Item #1709 Two (2) Autograph Letters Signed. Edith Kermit Roosevelt, Theodore Roosevelt.

Two (2) Autograph Letters Signed

Oyster Bay, NY: May 18 21 [1919]. Pair of letters regarding the family's preferred portrait of the late president, written within three days of each other. Autograph Letters Signed to Edward Bok. 2 and 3 pages, about 7 x 4 1/2 inches; minimal wear and light toning. The 3-page letter is written on mourning stationary with black trim, the 2-page letter on stationary letterhead 'Sagamore Hill'. These letters were written a mere three months after Teddy's death in February 1919.

Content; Edward Bok, the longtime editor of Ladies'' Home Journal, was apparently planning an article on the late president and had written to Mrs. Roosevelt regarding the family''s favorite portrait. On 18 May, she responded "the picture we like is the Lazlo portrait" but "it may not be entirely suited for your purpose. . . . Perhaps the Sergeant portrait in the White House would be better, tho'' we do not care as much for it. The photograph which we all like is a head by Pirie MacDonald, but perhaps you prefer a full-length picture." 3 days later she followed up: "If you write to Pirie MacDonald . . . he will send the one we prefer. . . . I am quite sure the Pirie MacDonald head will make a fine picture. It is a wonderful likeness." She refers to the well-known portrait which was used as a frontispiece to one of Roosevelt''s last books, The Great Adventure, published in 1919. She adds: "I do not know of any one of the family who is writing articles about Mr. Roosevelt. My sons are writing their war experiences, which must be the foundation for the rumor of which you speak."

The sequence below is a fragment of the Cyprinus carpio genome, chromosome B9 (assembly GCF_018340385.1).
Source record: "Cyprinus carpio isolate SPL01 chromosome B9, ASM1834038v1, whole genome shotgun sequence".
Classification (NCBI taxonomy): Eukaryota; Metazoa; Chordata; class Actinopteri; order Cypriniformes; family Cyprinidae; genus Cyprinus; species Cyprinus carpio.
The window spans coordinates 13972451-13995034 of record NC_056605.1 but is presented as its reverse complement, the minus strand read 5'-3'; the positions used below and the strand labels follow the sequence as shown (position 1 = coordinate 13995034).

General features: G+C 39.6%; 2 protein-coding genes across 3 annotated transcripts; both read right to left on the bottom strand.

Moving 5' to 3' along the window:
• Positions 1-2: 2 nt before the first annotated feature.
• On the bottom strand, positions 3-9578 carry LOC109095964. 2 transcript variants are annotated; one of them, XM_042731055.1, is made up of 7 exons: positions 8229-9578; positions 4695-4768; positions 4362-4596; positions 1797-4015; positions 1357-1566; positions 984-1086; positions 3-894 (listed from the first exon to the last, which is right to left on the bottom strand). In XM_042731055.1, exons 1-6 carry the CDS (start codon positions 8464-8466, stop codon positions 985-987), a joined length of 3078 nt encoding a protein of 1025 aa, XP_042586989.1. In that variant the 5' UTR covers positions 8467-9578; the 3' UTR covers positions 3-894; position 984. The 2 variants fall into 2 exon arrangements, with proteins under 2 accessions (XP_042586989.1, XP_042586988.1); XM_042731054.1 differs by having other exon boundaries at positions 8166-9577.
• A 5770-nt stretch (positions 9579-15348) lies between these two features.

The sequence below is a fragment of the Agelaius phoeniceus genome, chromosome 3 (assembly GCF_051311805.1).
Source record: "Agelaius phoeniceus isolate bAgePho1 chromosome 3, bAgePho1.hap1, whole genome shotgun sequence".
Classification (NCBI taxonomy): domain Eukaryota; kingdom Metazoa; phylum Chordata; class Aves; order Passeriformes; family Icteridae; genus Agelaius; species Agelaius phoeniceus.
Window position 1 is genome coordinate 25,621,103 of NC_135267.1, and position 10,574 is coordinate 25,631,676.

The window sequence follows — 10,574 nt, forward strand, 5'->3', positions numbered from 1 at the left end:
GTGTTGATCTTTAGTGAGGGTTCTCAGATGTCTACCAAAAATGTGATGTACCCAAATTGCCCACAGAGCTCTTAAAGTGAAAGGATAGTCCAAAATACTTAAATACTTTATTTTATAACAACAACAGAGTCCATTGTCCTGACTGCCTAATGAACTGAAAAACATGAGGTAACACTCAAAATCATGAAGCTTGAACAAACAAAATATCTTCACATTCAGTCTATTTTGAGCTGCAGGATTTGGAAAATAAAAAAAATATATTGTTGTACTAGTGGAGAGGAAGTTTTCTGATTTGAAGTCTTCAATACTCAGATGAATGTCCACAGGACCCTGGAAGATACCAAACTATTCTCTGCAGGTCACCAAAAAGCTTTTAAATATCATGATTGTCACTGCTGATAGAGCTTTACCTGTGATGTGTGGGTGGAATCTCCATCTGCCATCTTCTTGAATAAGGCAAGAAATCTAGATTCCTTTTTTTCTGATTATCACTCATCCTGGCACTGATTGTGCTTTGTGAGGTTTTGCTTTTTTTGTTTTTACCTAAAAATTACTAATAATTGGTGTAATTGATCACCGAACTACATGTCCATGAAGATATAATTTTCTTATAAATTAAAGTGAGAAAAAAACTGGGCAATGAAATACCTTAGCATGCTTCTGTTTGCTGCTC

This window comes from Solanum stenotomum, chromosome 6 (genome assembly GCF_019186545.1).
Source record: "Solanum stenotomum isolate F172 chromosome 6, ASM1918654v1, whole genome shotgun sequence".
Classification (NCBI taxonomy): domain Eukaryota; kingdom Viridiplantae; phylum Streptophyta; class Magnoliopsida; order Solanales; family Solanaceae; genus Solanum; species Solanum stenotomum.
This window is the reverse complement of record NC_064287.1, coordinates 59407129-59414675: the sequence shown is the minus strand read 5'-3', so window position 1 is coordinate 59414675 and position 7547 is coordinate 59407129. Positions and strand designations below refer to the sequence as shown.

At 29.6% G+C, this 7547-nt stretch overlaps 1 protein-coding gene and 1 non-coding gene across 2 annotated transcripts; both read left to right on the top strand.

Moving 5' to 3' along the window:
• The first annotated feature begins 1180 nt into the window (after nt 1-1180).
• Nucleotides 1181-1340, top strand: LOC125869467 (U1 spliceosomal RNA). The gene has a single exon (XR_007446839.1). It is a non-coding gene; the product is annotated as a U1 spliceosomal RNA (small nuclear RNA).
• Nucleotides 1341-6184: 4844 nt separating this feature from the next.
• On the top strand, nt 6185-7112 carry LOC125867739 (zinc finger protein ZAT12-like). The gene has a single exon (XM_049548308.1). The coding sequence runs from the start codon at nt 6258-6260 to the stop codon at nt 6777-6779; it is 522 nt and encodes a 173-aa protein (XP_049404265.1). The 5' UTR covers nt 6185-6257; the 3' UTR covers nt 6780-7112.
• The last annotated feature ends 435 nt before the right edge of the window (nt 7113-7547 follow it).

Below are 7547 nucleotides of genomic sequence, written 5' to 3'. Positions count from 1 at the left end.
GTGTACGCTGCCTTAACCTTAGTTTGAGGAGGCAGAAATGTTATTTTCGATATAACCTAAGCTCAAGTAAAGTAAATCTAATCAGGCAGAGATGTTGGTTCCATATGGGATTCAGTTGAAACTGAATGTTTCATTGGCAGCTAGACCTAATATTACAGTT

Edith Kermit Roosevelt (1861 – 1948) was the second wife of President Theodore Roosevelt and served as the First Lady of the United States during his presidency from 1901 to 1909. Roosevelt was the first First Lady to employ a full-time, salaried social secretary. Her tenure resulted in the creation of an official staff, and her formal dinners and ceremonial processions served to elevate the position of First Lady. She and Teddy had five children and she of course helped raise Alice, the orphaned daughter from Teddy's first marriage. One of her great contributions to the nation was bringing racial diversity exposure into the White House. Item #1709

"One cannot bring up boys to be eagles and then expect them to be sparrows." - Edith Roosevelt.

Price: $650.00